That’s a big deal, and here’s why – someday in, hopefully, the fairly near future, you will have a Republican governor and a Republican legislature made up of people who understand just a little bit of economics. And among them there might very well be a consensus that if Texas doesn’t have a state income tax, and neither do Florida or Tennessee, and Mississippi has just begun to phase out their state income tax, then if Louisiana keeps on with one we are going to be well and truly screwed.
And on that day, that Republican governor and Republican legislature might well agree to go ahead and do what our neighbors are doing and get rid of the state income tax.
If Amendment 2 passes you’ll be able to do that by simply passing a bill through the legislature with a majority vote and have the governor sign it which makes the income tax 0.0 percent. You don’t have to then send it to the voters and watch it be demagogued by the Louisiana Democrat Party and the Louisiana Budget Project and the rest of the Soros-funded nonprofit lobby cabal.
That’s well worth doing even if there are elements of federal tax deductibility in the amendment we have mixed feelings about.
So vote yes on Amendment 2, and feel pretty good about it.
As for Amendment 3, not no but hell no.
What does this do? It reads like this:
“Do you support an amendment to allow levee districts created after January 1, 2006, and before October 9, 2021, whose electors approve the amendment to levy an annual tax not to exceed five mills for the purpose of constructing and maintaining levees, levee drainage, flood protection, and hurricane flood protection?”
What this means is the levee districts created post-Katrina would get to impose property tax levies without bringing them before the public. If you vote for this what you’re doing is allowing unelected fatcats who get appointed to these boards because they’re pals with politicians to turn around and tax you to pay for whatever government swag results from their claiming the need to do “flood protection.”
You have to be such a colossal moron to think that’s a good idea that you really shouldn’t ever vote.
Absolutely do not pull the “yes” lever for this. If you don’t vote “no,” you are not welcome to read the Hayride anymore.
Finally, Amendment 4, which we’re also a “no” on.
On the surface, this doesn’t sound like a horrible idea. Essentially what it would do is allow the Legislature to sweep more funds out of those pots of state money into the general fund budget. And that isn’t the worst idea in the world, but it’s not good enough.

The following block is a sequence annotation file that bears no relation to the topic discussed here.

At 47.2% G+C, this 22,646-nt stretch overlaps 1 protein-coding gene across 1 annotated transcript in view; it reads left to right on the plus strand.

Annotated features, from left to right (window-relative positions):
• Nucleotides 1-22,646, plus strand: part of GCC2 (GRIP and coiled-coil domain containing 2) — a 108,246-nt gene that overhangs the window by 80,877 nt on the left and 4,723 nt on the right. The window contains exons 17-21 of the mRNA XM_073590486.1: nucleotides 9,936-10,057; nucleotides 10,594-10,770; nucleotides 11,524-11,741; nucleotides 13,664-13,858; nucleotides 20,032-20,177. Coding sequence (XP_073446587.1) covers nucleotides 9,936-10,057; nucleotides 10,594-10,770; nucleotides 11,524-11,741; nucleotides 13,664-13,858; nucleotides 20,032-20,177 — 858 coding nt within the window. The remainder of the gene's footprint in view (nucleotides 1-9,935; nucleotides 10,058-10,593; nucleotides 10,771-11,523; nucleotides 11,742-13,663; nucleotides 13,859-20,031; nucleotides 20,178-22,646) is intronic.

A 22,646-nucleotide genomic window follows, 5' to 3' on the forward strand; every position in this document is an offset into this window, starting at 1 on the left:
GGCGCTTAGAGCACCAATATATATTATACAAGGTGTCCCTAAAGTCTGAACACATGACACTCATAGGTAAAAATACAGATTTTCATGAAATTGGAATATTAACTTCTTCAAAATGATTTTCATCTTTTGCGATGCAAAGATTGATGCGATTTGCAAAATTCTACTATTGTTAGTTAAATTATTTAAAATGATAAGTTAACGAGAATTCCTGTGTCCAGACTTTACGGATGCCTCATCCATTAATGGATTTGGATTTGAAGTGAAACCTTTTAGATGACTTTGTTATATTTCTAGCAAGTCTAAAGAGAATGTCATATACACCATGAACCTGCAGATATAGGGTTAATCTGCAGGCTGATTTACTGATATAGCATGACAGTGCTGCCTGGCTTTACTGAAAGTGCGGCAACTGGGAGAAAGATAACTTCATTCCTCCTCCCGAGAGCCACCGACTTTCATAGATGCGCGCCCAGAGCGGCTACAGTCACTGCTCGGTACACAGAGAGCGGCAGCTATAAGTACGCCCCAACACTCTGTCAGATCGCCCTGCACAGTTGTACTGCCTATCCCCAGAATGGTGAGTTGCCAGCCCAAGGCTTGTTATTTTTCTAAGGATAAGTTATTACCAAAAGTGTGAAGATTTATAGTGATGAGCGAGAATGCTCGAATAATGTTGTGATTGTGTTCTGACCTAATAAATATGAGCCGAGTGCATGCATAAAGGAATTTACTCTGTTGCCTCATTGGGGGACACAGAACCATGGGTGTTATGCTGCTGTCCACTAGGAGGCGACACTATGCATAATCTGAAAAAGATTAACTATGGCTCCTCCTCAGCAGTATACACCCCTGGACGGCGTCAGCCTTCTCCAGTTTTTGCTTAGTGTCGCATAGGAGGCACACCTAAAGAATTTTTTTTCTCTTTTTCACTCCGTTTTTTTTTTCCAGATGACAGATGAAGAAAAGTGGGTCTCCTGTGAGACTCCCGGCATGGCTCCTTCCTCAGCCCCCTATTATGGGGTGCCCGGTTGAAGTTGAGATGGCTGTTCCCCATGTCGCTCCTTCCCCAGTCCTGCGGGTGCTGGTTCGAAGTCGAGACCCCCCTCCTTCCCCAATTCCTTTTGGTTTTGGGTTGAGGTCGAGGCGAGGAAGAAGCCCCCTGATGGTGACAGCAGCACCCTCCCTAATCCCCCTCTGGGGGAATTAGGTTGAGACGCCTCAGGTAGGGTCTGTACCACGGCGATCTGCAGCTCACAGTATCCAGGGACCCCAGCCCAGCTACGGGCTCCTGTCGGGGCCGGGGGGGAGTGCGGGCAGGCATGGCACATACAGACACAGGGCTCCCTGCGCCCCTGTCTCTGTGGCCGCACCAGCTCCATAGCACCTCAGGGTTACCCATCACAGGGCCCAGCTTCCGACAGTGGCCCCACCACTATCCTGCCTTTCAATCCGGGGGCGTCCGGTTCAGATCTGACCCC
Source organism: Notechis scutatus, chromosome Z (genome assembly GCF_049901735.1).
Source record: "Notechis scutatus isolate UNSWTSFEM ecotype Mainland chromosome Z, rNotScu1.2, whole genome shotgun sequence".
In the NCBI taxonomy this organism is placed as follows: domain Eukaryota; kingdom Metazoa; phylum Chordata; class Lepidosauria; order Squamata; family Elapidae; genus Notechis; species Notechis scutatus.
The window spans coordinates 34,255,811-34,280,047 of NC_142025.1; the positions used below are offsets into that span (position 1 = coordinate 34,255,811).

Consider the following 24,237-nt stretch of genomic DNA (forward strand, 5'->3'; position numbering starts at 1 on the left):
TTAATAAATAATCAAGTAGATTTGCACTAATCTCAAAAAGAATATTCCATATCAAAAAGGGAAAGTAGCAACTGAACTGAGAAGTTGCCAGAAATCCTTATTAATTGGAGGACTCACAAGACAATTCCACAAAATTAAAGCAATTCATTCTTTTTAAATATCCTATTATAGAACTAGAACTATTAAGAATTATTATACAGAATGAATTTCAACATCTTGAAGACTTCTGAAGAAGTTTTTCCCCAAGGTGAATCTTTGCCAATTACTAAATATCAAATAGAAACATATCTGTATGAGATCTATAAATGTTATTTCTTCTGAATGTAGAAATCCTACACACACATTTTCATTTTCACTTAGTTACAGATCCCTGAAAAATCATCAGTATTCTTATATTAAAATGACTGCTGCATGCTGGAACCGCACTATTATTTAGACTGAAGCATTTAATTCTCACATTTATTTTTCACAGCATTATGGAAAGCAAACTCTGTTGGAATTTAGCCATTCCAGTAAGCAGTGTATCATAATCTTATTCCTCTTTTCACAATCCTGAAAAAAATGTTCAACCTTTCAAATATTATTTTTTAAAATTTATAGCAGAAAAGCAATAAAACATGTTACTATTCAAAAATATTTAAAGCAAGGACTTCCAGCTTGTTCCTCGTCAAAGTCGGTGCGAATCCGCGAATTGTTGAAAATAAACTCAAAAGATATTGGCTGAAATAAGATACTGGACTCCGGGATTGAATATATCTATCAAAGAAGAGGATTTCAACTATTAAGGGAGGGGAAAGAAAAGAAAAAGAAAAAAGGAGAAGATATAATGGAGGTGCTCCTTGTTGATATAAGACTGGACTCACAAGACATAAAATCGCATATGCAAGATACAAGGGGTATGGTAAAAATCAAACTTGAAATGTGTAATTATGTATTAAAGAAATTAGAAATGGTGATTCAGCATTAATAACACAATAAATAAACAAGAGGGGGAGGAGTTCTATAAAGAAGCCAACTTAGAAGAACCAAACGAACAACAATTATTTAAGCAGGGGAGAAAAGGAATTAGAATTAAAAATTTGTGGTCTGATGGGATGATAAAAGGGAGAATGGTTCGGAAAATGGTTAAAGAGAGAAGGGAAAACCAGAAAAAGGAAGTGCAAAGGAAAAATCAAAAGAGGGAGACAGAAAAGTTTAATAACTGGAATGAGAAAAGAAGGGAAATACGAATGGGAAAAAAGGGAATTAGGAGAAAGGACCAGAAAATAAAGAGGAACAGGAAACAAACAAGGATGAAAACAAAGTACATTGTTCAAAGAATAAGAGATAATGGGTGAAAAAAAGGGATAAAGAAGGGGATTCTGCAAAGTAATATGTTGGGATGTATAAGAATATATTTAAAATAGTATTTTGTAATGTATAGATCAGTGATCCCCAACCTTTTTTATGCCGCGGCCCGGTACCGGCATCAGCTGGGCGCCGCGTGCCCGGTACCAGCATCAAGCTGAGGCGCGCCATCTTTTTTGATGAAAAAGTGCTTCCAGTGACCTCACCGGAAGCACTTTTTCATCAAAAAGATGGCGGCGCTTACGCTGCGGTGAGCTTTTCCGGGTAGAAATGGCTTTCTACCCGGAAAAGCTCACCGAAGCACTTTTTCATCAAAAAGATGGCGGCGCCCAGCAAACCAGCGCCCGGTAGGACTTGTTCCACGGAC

If you’ll remember, we had a giant debate about all this when Bobby Jindal was governor. Jindal made a common practice of grabbing money out of those dedicated funds and using it to patch deficits in the state general fund. They’d crucify him every year for the “one-time money” he was spending.
Of course, Jindal was doing all this because Louisiana had cut taxes and also because the post-Katrina federal funding surge was drying up, and he was trying to manage a budget shrinkage from $30 billion to $25 billion. And the real solution, which was to just slash the hell out of the budget, wasn’t seen as politically palatable.
State law allows for those funds sweeps at five percent. If there’s $20 million sitting in one of these dedicated-funds pots o’ gold, the Legislature can grab $1 million of that and toss it into the general fund. This amendment would bump that five percent to 10 percent. Functionally, that isn’t horrible.
But what it does it delay the budgetary reckoning that will ultimately come when the federal government is no longer dumping hyperinflationary swag on the state of Louisiana.
When the deficit comes, funds sweeps aren’t the answer. Hard, real budget cuts will be the answer. You should vote no on Amendment 4 so the legislators and the rest of the politicians no that you expect them to actually do their jobs and shrink the size and scope of government.
And yes, those dedicated pots o’ gold need to be shrunken down. That can be done without sweeping the money into the general fund; those pots should be shrunken by giving you more of your own money back.
For a detailed presentation of the four constitutional amendments, we recommend the Public Affairs Research Council’s guide, which you can find here.